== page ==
Government officials, elites in their own way, are not immune to this trend. In 2015, Sen. Jim Inhofe (R-OK), chairman of the Senate’s Environment and Public Works Committee, tried to disprove global warming by throwing a snowball on the Senate floor. In 2012, M.D. and member of the House Science Committee Rep. Paul Broun (R-Ga.) gave a speech calling evolution and the big bang theory “lies straight from the pit of Hell.” That same year, Rep. Todd Akin (R-Mo.) said that women can’t get pregnant from “legitimate rape” because their bodies “shut that whole thing down.” These views are, of course, soundly refuted by the majority of climatologists, astrophysicists, and physicians—experts in their fields. Nevertheless, even these men, extreme examples of anti-expert and even anti-truth views, get public support.
Lynas argued that once scientific issues become party-polarized, public understanding can become “a victim of America’s culture wars,” noting that a person’s stance on climate change is now more predictive of partisan affiliation than his stance on gun control or abortion is. The complete inaccuracy of views like those above substantiate Lynas’s claim; as politicians appeal to their bases, the political tends to overshadow the factual. Despite society’s greater ability to understand the world in the modern age, the stressors that come along with progress seem to drive people back to more comfortable worldviews. Politicians who reflect these views can then prosper, despite the costs of missed progress that can result.
Old Problem, New Face
The prominent conservative thinker William F. Buckley Jr. once declared, “I should sooner live in a society governed by the first 2,000 names in the Boston telephone directory than in a society governed by the 2,000 faculty members of Harvard University.”
Though delivered decades ago, Buckley’s words echo more widely today than perhaps ever before. From President Trump’s election, to the subsequent appointment of his governmentally inexperienced cabinet, to the growing distrust of traditional media, anti-establishment rejection of conventional experts is evidently on the rise.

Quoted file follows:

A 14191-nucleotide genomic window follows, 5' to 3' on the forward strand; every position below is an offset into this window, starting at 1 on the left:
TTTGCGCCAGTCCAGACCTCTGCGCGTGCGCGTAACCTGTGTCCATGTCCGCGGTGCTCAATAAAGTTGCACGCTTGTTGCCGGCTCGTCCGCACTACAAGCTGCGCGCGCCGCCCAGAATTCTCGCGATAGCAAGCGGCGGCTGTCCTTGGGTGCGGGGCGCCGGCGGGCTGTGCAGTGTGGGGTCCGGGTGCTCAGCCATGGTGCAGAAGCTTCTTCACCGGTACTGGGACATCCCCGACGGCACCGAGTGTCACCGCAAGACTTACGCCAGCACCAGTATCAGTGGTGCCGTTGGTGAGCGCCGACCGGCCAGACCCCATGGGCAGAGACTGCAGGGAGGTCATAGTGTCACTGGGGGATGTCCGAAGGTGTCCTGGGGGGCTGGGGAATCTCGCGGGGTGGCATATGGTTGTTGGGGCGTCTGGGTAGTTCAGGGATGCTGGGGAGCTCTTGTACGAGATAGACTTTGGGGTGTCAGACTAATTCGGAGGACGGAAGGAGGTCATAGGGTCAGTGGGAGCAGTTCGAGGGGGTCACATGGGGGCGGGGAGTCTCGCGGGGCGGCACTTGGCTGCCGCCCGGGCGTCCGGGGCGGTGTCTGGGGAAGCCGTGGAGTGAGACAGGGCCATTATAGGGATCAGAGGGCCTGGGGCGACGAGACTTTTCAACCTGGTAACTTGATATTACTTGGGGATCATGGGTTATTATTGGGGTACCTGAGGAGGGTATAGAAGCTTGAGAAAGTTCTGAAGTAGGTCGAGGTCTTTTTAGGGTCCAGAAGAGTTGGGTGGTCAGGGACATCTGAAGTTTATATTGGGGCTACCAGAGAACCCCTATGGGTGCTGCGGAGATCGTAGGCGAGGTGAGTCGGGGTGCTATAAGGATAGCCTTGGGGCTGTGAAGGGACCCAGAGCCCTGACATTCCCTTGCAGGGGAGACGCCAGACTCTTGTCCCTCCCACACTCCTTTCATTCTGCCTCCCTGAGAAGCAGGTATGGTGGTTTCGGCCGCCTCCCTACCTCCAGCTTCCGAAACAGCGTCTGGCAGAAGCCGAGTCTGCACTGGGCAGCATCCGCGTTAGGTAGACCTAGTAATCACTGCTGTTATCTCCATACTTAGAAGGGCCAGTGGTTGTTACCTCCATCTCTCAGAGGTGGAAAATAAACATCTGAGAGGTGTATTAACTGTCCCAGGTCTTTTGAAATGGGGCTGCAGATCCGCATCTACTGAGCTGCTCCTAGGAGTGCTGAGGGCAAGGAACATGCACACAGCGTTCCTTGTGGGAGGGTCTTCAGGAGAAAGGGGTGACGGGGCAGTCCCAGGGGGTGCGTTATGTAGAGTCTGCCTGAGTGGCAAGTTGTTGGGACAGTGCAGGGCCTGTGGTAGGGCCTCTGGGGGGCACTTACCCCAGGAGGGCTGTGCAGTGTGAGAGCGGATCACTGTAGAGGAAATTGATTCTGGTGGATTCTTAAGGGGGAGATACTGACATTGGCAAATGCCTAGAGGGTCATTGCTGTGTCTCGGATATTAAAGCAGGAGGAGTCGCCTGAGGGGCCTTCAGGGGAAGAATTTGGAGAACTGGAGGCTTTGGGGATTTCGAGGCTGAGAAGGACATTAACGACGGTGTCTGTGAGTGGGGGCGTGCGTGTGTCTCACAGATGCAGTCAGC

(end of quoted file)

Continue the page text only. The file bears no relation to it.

While anti-intellectualism has always characterized the U.S. political scene, it is being compounded by the rise of social media and the current presidential administration’s insistence that contradictory or unflattering facts are simply untrue, whether they be inauguration crowd sizes, popular vote counts, crime rates, or poll results. The mere distrust of experts born of anti-intellectualism is morphing into a complete denial of inconvenient truths.
Together, social media and the Trump administration are discrediting and delegitimizing traditional news media, and worryingly, less than one third of Americans profess trust in the media, down from 72 percent in 1976. Between 2015 and 2016 alone, Republican confidence in the media, an institution designed to inform the public, fell by more than half. At the same time, over 60 percent of adults now get some of their news from social media, and a large portion of these adults never consult traditional media sources.
Given the flaws inherent in a social media-based method of self-informing (such as algorithmic biases that create ideological echo chambers), this trend is worrisome for the health of democracy in the digital age. Despite recent attempts by platforms like Facebook to combat this problem, social media often fails to present fair, balanced, or even accurate information, and often augments the audiences of extremely biased or unreliable sources.
Gauchat posited that social media is a catalyst for other underlying problems such as political polarization with fast-paced posting and tweeting essentially removing the gatekeepers represented by traditional media sources. As a result, he told the HPR, “There’s more potential for people to sort based on what their politics or ideology already is. So what it’s doing is creating more of a kind of hermetically sealed social vault where you can only access information that confirms your ideological bias on either side.”